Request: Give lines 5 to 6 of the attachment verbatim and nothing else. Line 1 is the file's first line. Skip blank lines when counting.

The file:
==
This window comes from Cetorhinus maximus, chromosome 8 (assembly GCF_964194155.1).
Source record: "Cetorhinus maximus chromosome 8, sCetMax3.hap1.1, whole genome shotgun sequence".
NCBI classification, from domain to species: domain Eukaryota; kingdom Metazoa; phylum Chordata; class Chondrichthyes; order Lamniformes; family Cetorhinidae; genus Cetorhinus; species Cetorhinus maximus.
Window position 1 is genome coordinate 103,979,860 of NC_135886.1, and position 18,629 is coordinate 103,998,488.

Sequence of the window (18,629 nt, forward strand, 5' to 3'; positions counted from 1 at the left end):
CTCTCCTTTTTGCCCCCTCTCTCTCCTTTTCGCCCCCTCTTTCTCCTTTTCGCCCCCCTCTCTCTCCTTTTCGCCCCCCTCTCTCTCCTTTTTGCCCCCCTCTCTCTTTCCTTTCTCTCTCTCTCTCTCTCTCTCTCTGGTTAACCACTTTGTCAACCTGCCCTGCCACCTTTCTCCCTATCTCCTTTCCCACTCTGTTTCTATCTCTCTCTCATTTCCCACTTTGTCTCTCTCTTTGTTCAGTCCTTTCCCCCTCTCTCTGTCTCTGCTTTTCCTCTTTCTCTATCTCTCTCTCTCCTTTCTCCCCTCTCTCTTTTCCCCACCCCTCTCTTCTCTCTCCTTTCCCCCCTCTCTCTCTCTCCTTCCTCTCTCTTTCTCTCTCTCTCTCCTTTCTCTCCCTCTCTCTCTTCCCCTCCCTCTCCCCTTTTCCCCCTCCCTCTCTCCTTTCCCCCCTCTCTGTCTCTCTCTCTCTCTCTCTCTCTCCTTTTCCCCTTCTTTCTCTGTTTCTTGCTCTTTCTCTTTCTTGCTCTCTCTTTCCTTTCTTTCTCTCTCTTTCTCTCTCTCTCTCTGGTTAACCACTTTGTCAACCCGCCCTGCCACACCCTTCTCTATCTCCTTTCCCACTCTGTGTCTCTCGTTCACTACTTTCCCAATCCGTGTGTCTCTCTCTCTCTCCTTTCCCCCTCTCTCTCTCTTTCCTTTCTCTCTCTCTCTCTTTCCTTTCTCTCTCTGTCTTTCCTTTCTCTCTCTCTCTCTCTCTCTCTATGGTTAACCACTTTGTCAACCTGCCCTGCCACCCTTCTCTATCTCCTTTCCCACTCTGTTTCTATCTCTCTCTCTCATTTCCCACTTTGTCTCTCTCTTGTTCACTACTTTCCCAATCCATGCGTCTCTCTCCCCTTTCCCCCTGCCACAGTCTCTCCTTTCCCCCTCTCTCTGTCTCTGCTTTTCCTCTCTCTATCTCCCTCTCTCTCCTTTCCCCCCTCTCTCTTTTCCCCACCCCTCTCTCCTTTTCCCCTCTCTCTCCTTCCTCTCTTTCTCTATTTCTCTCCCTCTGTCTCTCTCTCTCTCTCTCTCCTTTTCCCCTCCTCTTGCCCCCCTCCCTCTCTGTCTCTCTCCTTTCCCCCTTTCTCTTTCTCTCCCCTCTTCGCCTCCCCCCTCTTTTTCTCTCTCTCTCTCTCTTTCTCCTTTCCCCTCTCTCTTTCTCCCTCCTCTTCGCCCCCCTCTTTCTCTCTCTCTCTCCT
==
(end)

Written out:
Sequence of the window (18,629 nt, forward strand, 5' to 3'; positions counted from 1 at the left end):
CTCTCCTTTTTGCCCCCTCTCTCTCCTTTTCGCCCCCTCTTTCTCCTTTTCGCCCCCCTCTCTCTCCTTTTCGCCCCCCTCTCTCTCCTTTTTGCCCCCCTCTCTCTTTCCTTTCTCTCTCTCTCTCTCTCTCTCTCTGGTTAACCACTTTGTCAACCTGCCCTGCCACCTTTCTCCCTATCTCCTTTCCCACTCTGTTTCTATCTCTCTCTCATTTCCCACTTTGTCTCTCTCTTTGTTCAGTCCTTTCCCCCTCTCTCTGTCTCTGCTTTTCCTCTTTCTCTATCTCTCTCTCTCCTTTCTCCCCTCTCTCTTTTCCCCACCCCTCTCTTCTCTCTCCTTTCCCCCCTCTCTCTCTCTCCTTCCTCTCTCTTTCTCTCTCTCTCTCCTTTCTCTCCCTCTCTCTCTTCCCCTCCCTCTCCCCTTTTCCCCCTCCCTCTCTCCTTTCCCCCCTCTCTGTCTCTCTCTCTCTCTCTCTCTCTCCTTTTCCCCTTCTTTCTCTGTTTCTTGCTCTTTCTCTTTCTTGCTCTCTCTTTCCTTTCTTTCTCTCTCTTTCTCTCTCTCTCTCTGGTTAACCACTTTGTCAACCCGCCCTGCCACACCCTTCTCTATCTCCTTTCCCACTCTGTGTCTCTCGTTCACTACTTTCCCAATCCGTGTGTCTCTCTCTCTCTCCTTTCCCCCTCTCTCTCTCTTTCCTTTCTCTCTCTCTCTCTTTCCTTTCTCTCTCTGTCTTTCCTTTCTCTCTCTCTCTCTCTCTCTCTATGGTTAACCACTTTGTCAACCTGCCCTGCCACCCTTCTCTATCTCCTTTCCCACTCTGTTTCTATCTCTCTCTCTCATTTCCCACTTTGTCTCTCTCTTGTTCACTACTTTCCCAATCCATGCGTCTCTCTCCCCTTTCCCCCTGCCACAGTCTCTCCTTTCCCCCTCTCTCTGTCTCTGCTTTTCCTCTCTCTATCTCCCTCTCTCTCCTTTCCCCCCTCTCTCTTTTCCCCACCCCTCTCTCCTTTTCCCCTCTCTCTCCTTCCTCTCTTTCTCTATTTCTCTCCCTCTGTCTCTCTCTCTCTCTCTCTCCTTTTCCCCTCCTCTTGCCCCCCTCCCTCTCTGTCTCTCTCCTTTCCCCCTTTCTCTTTCTCTCCCCTCTTCGCCTCCCCCCTCTTTTTCTCTCTCTCTCTCTCTTTCTCCTTTCCCCTCTCTCTTTCTCCCTCCTCTTCGCCCCCCTCTTTCTCTCTCTCTCTCCT